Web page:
Abe condemns China's handling of sea row
Re-affirming his hawkish stance on China, Prime Minister Shinzo Abe said on Friday that Japan will not negotiate with Beijing over a contested cluster of uninhabited islands, and that China was “wrong” for allowing violent protests over the territorial dispute.
The comments come as high-level US officials plan visits to both Japan and South Korea next week to urge the neighbours to mend ties over a separate territorial spat. Abe did not comment on the South Korean dispute in his 15-minute press conference but insisted that Japan would give up nothing in the dispute with China over islands in the East China Sea.
A decision by Tokyo to buy the islands – called Senkaku in Japanese and Daioyu in Chinese - from their private Japanese owners in September set off protests in China that damaged numerous Japanese-owned factories and stores around the country. The islands are controlled by Japan but also claimed by China and Taiwan.
Asked how he could maintain his staunch stance on the territorial issue while protecting Japan’s substantial business interests in China, Abe blamed China for any deterioration in business ties.
“It was wrong for China, as a country responsible to the international community, to achieve a political goal by allowing damages to Japanese-affiliated companies and Japanese nationals that have made contributions to Chinese economy,” Abe said.
“This will not only undermine the bilateral relationship, but it will also negatively affect China’s economy and society,” he said.
Abe, who took office late last month declaring economic growth to be his top priority, made the comments during a news conference where he announced more than US$224 billion in new stimulus.
The aim is to boost growth by 2 per cent and create 600,000 jobs, he said. The tensions with China are likely to complicate that task.
The top US diplomat for East Asia, Kurt Campbell, said on Thursday the US will urge “care and caution” in the maritime dispute over the East China Sea islands.
Senior officials from the State Department, the Pentagon and the White House will travel to South Korea and Japan next week, after recent elections in both countries. The two Northeast Asian democracies have fallen out over a territorial dispute and Japan’s attitude toward its colonial past, though Abe’s government appears eager to seek rapprochement.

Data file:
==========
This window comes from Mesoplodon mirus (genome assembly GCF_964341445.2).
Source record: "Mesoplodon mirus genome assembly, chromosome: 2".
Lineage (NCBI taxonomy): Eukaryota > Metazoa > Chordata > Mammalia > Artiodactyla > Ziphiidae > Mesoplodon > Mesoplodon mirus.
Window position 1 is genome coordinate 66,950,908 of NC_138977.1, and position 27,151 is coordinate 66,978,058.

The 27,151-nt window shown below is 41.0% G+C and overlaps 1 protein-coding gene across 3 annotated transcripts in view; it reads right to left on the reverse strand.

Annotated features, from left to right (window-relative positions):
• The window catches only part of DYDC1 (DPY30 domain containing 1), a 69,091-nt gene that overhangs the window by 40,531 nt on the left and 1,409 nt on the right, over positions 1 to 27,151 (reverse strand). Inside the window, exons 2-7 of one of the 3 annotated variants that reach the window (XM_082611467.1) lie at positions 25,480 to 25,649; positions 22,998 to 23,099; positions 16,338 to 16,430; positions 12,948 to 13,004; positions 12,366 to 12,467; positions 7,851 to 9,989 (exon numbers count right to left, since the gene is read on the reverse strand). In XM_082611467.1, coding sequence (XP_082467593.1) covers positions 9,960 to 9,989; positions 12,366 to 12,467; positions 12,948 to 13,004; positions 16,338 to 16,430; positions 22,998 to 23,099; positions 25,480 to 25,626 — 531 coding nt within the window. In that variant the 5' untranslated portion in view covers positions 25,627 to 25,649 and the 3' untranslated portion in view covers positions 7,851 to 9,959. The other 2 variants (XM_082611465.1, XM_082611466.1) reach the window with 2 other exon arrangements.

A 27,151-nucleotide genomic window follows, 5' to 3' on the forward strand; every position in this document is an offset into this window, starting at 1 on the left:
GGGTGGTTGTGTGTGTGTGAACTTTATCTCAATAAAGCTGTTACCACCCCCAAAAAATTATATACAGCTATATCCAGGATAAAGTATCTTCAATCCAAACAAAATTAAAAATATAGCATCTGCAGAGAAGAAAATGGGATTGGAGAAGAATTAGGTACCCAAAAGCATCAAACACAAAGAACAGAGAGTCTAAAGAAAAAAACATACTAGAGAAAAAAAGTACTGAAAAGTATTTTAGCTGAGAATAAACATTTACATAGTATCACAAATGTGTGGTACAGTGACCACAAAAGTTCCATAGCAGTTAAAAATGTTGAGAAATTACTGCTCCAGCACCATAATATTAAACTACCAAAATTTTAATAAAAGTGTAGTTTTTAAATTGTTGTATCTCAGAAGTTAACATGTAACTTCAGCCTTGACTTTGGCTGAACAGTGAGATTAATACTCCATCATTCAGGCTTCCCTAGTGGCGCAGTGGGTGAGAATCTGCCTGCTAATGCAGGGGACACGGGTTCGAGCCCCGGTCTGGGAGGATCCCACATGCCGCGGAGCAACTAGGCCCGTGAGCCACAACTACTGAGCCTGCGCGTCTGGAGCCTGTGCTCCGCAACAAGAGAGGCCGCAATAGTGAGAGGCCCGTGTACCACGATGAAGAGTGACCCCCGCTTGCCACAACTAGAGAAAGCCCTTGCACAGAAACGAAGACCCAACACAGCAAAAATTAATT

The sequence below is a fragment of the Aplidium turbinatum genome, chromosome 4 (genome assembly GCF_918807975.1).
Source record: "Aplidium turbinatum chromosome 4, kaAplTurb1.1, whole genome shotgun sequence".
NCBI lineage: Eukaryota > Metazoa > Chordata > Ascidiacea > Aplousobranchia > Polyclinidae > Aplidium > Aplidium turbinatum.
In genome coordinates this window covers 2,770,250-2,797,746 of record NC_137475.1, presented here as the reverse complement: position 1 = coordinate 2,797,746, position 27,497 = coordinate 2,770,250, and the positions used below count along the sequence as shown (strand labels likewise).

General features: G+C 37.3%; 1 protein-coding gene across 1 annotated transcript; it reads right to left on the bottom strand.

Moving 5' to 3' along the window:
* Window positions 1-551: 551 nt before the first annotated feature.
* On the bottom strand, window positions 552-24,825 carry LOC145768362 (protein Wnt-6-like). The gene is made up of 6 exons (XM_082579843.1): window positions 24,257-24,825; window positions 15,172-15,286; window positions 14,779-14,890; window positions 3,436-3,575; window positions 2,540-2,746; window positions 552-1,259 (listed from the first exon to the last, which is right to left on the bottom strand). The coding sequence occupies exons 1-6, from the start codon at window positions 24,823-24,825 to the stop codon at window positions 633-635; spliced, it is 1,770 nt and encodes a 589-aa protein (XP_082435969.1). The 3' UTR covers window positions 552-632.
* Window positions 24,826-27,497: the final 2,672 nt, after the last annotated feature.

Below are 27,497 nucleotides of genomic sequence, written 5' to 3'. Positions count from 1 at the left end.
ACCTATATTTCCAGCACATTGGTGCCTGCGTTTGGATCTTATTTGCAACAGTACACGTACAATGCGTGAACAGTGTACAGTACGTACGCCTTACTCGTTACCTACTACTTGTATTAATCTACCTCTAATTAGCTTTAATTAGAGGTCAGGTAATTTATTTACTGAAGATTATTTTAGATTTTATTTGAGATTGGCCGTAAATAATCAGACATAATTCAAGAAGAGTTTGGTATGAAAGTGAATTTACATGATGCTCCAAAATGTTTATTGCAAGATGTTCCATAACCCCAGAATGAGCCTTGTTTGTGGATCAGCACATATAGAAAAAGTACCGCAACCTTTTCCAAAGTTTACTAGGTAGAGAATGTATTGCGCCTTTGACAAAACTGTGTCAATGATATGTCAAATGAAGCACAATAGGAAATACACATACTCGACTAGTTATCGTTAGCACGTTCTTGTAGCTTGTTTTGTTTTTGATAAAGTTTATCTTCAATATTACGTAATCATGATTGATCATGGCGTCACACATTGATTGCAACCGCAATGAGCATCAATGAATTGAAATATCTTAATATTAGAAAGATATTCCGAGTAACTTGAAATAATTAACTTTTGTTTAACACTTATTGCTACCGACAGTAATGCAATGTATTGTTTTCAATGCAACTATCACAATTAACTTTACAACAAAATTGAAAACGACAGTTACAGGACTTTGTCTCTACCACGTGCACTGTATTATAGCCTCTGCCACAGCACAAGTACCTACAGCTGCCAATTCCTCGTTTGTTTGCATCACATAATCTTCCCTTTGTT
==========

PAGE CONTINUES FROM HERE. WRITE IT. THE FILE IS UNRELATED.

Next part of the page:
Tensions with Beijing, however, remain volatile, with frequent reports of incursions by Chinese vessels and aircraft into areas near the disputed islands.
Abe’s spending package includes plans a request to raise military spending for the first time in a decade - an increase partly aimed at beefing up monitoring and defences around the disputed islands.
Attacks on Japanese businesses and boycotts of some Japanese products in China have hurt Japan’s exporters and added to uncertainties over their extensive investments in mainland China.
Earlier this week, Toyota Motors said its sales in China fell 4.9 per cent last year to 840,500 vehicles, the first annual decline since at least 2001. Nissan Motor Co.’s sales dropped 5.3 per cent to 1,181,500 vehicles, the first decline since it set up a joint venture with a local partner in 2003.
Signaling Tokyo’s determination to expand its trade and investment with other Asia-Pacific nations, Abe dispatched his foreign minister, Fumio Kishida, on visits to the Philippines, Singapore, Brunei and Australia this week.
Next week, Abe plans to visit Indonesia, Vietnam and Thailand to strengthen ties already growing as Japanese manufacturers boost investments and marketing in the region.
“These three countries are engines for growth of the world economy,” Yoshihide Suga, the chief government spokesman, said on Thursday. He deflected suggestions that Tokyo was seeking to counterbalance China.
“I don’t view respecting relations with the rest of Asia as a countermeasure against China,” he said.